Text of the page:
Huge sums of money had been spent on even more ornamental causes. Clumps and perimeter tree lines had been grown for the sole purpose of cover for the sport of pheasants.[15] Oriental pheasants had been imported into England and America for their beauty, as well as for sport.[16] Ornamental “improvements” to the estates had been the main focus here, and not the effects of the birds on the grain output. Englishmen tested their manliness and prepared for war by hunting animals. The sport allowed the man that shot the most game to carry boasting rights that the lesser shots could not claim. [17] This had also been the beginning of the elite’s interest in game animals.[18]
            Interest in game animals, along with the grassing of shires and parking of avenues, brought the idea of foxhunting to the foreground of the elite. Thousands of acres in England and her colonies had been deforested for this sport. In America, the sport was the gray fox which had been the only indigenous fox to Virginia. This was true at least until the great winter 1779-80, when the red fox migrated south for better temperature and became the preferred animal of the chase. Fox hunting had been such an expansive pastime that Lord Fairfax traveled for days and stayed at inns for the sheer joy of foxhunting. Events lasted anywhere from three to seven hours for a single chase. [19]
            Lord Fairfax was not the only foxhunter in Britain that enjoyed refined, dignified hunting. Colonel Mason had an estate of 10,000 acres, called Guston Hall, that allowed for this gentlemanly sport. Coverts had been built on farms so that the fox would have a place to hide and populate. [20]  These copses held shrubbery and artificially felled trees, as well as intentionally hollowed trees for the fox to climb and hide within. [21] Finding the quarry at the end of the hunt had always been assured when the estate had such a location.
 
 
            Grand estates had ornamental hedges planted for the purpose of hunting and beauty. Hedges as enclosure containment changed from the earlier fruit trees to those that had no fodder purpose whatever. Hedges were great for foxhunts. It added one more element to the chase! Horses and dogs that were now being bred for the hunt easily leapt these man-made articles. Washington, along with many of his peers, bred horses for racing, as well as hunting. He, and others, had also bred entire packs of dogs for his enjoyment of the sport. [22]
            Copses were similar to hedges and coverts, but not exactly the same of which small groups of trees were planted for the benefit of hunting. These copses had been beneficial for grouse, rabbits, and other small game. Grouse especially loved these areas and were considered quite a delicacy. This was truer, of course, if the bird had been shot on the estate where it was being served as dinner. [23] Ornamental groves also lent a sort of wilderness allure to the great lawns of the plantations.
            Great plantations also held areas for rabbits, another great sporting animal. Rabbit warrens had been built so that these little creatures could procreate in peace. The great thing about rabbits was that they did reproduce quickly, which gave even the poorest aristocrat a sporting day’s worth of fun. Great men invited friends to accompany them on their jaunts of shooting hares. [24] Dogs had not been bred for this sport, but they surely had an innate ability to hunt these animals, or perhaps the men simply went out with their guns on foot for their own chase of glee. Entertainment of hunting had been the enjoyment of men, typically. The ladies, however, usually did not enjoy this sport. There had been a few women that took to foxhunting, but not many did so until the nineteenth century, and none have been noted enjoying hunting rabbits.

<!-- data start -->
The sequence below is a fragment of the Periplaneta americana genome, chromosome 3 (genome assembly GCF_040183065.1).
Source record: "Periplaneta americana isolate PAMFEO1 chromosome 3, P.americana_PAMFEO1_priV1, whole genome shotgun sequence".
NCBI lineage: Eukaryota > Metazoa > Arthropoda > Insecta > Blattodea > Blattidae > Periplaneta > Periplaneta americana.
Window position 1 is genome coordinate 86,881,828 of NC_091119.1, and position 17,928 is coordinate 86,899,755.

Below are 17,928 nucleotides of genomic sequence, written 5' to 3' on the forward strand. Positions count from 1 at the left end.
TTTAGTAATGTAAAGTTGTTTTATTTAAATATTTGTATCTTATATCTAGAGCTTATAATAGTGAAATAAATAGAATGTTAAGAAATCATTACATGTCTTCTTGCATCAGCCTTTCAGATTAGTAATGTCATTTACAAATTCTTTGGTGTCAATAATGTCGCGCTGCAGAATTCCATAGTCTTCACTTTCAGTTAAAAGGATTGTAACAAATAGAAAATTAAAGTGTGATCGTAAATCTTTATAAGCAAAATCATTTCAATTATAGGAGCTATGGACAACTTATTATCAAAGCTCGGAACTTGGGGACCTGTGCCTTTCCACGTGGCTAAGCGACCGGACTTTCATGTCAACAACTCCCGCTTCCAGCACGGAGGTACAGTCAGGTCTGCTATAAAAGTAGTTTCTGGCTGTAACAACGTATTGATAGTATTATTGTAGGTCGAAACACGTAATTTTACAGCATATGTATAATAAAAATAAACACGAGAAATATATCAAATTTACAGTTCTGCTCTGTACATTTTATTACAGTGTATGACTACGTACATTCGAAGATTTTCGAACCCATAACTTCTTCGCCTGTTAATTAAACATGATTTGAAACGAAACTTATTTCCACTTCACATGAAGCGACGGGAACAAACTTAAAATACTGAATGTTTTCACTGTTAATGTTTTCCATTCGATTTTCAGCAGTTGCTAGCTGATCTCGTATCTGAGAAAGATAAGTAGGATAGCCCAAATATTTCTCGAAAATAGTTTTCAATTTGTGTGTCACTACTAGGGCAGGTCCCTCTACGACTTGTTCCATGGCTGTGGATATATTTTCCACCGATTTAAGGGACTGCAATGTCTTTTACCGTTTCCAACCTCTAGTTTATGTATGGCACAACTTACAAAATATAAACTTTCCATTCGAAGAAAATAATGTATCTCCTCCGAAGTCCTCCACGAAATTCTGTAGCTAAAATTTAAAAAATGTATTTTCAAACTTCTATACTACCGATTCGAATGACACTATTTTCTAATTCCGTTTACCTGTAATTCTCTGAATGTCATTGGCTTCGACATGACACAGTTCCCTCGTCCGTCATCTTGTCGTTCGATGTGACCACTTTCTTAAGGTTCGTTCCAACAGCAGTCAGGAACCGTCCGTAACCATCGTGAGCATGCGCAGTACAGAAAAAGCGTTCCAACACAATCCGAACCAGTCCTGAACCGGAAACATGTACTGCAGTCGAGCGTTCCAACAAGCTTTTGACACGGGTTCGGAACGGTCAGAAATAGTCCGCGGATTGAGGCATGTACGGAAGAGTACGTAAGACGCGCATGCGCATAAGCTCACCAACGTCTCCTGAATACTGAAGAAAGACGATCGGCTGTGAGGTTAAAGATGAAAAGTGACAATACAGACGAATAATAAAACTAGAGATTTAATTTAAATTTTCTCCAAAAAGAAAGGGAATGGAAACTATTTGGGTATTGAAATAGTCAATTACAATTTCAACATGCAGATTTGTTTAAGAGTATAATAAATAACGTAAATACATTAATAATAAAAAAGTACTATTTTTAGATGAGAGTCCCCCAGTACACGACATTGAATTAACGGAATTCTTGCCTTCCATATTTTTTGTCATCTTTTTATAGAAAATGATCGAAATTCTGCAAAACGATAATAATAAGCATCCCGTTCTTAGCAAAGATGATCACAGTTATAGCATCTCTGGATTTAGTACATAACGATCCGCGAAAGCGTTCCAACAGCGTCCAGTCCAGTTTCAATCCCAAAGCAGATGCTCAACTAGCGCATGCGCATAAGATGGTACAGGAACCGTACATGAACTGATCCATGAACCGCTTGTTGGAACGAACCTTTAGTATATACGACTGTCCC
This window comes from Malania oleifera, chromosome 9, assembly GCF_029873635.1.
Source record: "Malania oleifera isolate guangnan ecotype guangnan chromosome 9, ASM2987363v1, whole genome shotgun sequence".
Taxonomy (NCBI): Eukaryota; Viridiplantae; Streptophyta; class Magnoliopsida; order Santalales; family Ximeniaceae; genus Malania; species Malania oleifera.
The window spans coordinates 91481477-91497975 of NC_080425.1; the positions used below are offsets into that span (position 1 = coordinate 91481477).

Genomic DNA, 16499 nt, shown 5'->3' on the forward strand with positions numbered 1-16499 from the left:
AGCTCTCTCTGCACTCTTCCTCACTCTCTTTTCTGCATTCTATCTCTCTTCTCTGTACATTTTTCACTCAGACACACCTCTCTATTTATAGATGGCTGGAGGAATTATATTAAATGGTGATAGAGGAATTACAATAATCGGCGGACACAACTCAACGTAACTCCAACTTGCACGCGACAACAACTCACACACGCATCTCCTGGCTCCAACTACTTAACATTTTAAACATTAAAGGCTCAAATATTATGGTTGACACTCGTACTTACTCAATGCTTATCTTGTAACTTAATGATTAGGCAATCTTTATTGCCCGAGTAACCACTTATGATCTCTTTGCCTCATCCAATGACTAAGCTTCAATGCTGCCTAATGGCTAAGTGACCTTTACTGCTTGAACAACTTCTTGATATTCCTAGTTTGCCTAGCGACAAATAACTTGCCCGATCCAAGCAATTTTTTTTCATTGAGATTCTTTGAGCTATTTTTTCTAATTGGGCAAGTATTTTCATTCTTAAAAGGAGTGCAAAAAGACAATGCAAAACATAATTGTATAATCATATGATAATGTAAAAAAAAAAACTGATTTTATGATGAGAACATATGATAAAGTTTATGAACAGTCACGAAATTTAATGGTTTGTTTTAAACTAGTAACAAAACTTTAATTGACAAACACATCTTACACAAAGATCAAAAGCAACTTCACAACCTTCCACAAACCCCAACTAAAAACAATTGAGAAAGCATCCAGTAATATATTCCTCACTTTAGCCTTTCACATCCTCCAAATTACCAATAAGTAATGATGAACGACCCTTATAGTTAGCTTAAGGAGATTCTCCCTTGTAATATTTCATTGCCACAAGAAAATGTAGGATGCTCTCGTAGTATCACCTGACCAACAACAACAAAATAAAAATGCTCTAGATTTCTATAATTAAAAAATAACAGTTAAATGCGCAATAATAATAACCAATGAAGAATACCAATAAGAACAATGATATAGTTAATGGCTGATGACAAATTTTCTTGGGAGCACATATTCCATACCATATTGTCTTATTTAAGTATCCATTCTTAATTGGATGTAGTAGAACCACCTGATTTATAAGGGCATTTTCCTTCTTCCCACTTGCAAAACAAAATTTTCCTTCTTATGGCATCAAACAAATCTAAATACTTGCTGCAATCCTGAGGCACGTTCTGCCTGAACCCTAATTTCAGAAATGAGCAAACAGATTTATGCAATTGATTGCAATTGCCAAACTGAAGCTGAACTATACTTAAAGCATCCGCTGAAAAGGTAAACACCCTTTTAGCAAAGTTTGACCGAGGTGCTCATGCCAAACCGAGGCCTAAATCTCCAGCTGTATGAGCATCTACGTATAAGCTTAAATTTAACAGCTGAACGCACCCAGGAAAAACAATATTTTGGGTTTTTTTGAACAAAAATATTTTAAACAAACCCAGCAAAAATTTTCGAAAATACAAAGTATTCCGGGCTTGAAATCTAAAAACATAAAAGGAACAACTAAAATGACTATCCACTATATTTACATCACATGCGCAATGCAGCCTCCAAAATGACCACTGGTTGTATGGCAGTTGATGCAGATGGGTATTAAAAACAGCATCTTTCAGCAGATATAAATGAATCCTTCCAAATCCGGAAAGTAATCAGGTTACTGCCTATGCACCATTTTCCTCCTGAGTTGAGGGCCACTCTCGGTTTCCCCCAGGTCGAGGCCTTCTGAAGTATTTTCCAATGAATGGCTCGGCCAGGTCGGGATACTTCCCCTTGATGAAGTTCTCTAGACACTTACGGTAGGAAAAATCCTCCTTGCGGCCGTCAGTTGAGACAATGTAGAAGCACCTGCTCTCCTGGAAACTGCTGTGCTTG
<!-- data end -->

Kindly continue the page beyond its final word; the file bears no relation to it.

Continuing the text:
Ladies not enjoying hunting did not stop the farmsteads of the elite from having a beautiful yard. Great areas of space had been set aside for outdoors living. Georgians enjoyed their outdoors more than either their ancestors, or their progeny. [25] “Englishmen: they are fond of English manners [and] fashions”, and entertaining on the lawn was a fashionable way of showing neighbors how refined their manners actually were. [26] Refined manners on the lawn had been displayed by games such as badminton and croquet. [27] Luncheon was another sport of refinement played upon the greenery of the grand estates. [28] Aristocrats, as well as the middle class farmers, made sure to prepare feasts and entertainment to impress peers and superiors. Many a business deal of leasing more farmland, and/or sales of produce, most probably had been concluded on the lawns rather than inside the manor during this time in history.
            Leading to the beautiful lawns were great expanses of greenery. Tilled farmland had been seeded into grassland, preceded by ornamental pastures. Drives had become as important as the rest of the farm, and in the case of the grand country estates, they were even more important than those in town. Jane Austen’s character, Elizabeth Bennett, felt the full draw of the character of the great estate of Pemberly starting with the drive. She, in fact acknowledge that she fell in love with Mr. Darcy when first “seeing his beautiful grounds at Pemberley”, with her ecstasy actually beginning as she arrived on the drive of the manor. [29]
            The awe inspiring drive led to the front of the estate manor. This was where the man’s worth in society shined. Here was where the gentleman farmer had the highest and best bragging rights. Haworth wrote of Washington that “He was the owner of all this great estate, he was proud of it; it was his home”, speaking, of course, of the great estate of Mount Vernon, which included at least five full capacity running farms. [30] Properties had “a certain kind of social or communal psychology of ownership: The property not of his family but of his family-within-the community”, meant that social factors prevailed in context of how the property (both land and buildings) rested within the social structure of the man’s peers and his surrounding vicinity. [31] The owner presented his sense of beauty to the world by using the fa├žade of his manse as a personal statement of wealth and class.